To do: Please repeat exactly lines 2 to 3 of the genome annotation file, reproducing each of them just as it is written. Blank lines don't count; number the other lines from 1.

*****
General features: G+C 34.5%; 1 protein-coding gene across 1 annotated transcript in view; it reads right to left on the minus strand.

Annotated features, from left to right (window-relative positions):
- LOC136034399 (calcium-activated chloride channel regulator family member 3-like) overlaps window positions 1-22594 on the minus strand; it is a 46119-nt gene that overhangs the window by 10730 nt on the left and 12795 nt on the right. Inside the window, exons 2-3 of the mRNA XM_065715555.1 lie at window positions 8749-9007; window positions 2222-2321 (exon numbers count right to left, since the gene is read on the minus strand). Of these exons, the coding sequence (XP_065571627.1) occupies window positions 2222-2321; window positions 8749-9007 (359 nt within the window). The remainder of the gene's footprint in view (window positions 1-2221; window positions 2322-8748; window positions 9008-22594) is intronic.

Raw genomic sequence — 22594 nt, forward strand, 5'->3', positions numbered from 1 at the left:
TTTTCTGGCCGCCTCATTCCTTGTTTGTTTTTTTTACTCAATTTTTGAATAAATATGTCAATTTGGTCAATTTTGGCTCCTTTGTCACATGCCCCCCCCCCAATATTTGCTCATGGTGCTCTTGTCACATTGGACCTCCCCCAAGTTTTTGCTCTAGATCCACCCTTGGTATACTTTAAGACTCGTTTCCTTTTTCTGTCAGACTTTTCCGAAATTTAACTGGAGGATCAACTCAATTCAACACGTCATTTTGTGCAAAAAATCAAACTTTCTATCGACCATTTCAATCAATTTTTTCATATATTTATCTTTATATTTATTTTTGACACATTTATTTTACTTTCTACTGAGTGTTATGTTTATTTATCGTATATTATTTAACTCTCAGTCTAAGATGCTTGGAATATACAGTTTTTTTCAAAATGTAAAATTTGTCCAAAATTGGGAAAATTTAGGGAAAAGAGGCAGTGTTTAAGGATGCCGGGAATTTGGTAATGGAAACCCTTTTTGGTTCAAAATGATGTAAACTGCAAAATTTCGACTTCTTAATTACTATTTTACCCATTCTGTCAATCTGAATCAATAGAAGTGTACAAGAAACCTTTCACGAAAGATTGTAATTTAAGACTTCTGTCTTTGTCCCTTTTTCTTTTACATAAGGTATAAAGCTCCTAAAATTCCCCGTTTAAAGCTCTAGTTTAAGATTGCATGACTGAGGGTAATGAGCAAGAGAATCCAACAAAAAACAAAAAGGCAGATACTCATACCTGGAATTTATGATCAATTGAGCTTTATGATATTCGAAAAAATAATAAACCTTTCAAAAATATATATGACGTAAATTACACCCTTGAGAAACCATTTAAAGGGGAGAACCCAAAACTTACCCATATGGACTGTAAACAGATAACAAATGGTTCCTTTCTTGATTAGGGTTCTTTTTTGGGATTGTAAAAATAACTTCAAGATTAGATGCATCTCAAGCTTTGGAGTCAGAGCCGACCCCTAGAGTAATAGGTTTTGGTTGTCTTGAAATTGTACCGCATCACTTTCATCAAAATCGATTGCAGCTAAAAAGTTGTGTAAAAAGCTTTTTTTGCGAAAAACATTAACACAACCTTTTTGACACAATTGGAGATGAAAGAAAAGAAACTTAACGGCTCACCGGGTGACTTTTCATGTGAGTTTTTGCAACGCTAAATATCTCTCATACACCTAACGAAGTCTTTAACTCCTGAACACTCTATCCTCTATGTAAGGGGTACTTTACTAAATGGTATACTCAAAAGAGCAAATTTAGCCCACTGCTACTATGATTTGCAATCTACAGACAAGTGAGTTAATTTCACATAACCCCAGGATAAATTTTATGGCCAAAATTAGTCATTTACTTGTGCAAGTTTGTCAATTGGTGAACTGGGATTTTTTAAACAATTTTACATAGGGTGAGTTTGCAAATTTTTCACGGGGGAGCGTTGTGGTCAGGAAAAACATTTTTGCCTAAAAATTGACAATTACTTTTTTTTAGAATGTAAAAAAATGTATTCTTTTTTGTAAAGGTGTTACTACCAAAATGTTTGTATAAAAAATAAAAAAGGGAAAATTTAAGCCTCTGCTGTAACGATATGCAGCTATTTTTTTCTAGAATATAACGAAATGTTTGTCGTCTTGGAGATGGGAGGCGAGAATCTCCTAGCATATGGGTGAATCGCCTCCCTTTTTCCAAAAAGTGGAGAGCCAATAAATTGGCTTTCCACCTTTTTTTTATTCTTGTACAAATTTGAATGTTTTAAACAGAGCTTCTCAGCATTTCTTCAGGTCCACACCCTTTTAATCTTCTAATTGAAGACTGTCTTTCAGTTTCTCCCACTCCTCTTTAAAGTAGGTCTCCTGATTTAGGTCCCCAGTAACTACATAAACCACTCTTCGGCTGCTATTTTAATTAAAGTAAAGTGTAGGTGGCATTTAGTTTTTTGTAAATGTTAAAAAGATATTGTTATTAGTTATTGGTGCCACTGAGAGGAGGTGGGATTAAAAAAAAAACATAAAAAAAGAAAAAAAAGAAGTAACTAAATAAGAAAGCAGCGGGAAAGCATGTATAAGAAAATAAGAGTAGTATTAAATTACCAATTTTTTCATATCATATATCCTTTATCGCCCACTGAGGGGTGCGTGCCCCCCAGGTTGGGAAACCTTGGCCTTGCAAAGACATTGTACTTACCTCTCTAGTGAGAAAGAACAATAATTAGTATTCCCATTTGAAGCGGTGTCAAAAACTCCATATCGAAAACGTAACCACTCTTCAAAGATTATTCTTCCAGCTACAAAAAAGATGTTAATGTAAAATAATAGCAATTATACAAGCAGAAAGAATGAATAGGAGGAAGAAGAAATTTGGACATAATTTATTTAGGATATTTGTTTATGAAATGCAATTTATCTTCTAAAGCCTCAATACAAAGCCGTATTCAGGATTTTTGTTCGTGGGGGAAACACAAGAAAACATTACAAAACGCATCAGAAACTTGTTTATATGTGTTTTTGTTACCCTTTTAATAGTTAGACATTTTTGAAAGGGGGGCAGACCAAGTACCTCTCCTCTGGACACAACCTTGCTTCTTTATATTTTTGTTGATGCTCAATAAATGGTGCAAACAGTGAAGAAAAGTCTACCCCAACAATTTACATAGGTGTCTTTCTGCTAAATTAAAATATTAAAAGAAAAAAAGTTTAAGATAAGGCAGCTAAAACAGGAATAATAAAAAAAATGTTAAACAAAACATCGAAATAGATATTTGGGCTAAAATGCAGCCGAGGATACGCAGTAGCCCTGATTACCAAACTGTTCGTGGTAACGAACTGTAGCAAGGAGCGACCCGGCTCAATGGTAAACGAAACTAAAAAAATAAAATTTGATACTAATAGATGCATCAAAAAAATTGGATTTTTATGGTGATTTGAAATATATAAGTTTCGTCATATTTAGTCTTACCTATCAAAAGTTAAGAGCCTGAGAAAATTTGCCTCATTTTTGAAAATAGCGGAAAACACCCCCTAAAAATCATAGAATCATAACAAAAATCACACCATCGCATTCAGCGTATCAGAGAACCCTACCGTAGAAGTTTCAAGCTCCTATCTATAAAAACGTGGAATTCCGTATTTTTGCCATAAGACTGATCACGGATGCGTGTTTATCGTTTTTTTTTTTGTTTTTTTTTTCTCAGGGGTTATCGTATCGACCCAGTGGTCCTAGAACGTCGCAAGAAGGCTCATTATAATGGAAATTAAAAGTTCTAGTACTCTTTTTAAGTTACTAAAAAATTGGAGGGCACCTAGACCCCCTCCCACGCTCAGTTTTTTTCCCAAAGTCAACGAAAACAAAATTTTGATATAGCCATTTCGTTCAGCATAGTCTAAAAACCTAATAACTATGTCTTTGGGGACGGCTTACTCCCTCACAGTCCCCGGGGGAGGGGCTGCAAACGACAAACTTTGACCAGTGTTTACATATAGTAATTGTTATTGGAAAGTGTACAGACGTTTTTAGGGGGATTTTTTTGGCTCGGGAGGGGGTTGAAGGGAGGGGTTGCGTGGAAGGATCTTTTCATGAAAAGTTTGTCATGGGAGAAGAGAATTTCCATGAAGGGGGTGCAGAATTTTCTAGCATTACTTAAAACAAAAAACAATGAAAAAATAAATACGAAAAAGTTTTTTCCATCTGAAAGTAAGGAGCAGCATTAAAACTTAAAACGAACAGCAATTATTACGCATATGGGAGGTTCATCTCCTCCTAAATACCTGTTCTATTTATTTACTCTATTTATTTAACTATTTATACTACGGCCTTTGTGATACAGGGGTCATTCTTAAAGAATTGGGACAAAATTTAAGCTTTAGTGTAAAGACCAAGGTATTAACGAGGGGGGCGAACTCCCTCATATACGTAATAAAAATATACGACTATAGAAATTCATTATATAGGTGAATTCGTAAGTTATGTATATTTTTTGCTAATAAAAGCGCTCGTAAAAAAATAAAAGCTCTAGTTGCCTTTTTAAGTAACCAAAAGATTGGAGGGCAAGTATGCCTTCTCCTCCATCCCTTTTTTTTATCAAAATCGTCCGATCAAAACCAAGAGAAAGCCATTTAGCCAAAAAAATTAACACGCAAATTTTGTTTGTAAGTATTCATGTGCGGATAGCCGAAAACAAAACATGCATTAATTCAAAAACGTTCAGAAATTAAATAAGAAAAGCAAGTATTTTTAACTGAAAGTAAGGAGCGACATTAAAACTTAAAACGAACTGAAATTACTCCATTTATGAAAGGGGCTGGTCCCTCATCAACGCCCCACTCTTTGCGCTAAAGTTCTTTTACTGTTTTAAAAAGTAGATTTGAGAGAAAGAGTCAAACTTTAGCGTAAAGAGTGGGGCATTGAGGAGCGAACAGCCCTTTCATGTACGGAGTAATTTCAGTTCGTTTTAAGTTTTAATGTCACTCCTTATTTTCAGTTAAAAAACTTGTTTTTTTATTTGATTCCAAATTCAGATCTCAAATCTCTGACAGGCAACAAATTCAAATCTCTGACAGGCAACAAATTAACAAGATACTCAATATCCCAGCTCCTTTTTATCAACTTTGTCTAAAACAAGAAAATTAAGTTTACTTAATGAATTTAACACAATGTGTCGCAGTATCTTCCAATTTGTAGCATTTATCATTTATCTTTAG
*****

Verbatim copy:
Annotated features, from left to right (window-relative positions):
- LOC136034399 (calcium-activated chloride channel regulator family member 3-like) overlaps window positions 1-22594 on the minus strand; it is a 46119-nt gene that overhangs the window by 10730 nt on the left and 12795 nt on the right. Inside the window, exons 2-3 of the mRNA XM_065715555.1 lie at window positions 8749-9007; window positions 2222-2321 (exon numbers count right to left, since the gene is read on the minus strand). Of these exons, the coding sequence (XP_065571627.1) occupies window positions 2222-2321; window positions 8749-9007 (359 nt within the window). The remainder of the gene's footprint in view (window positions 1-2221; window positions 2322-8748; window positions 9008-22594) is intronic.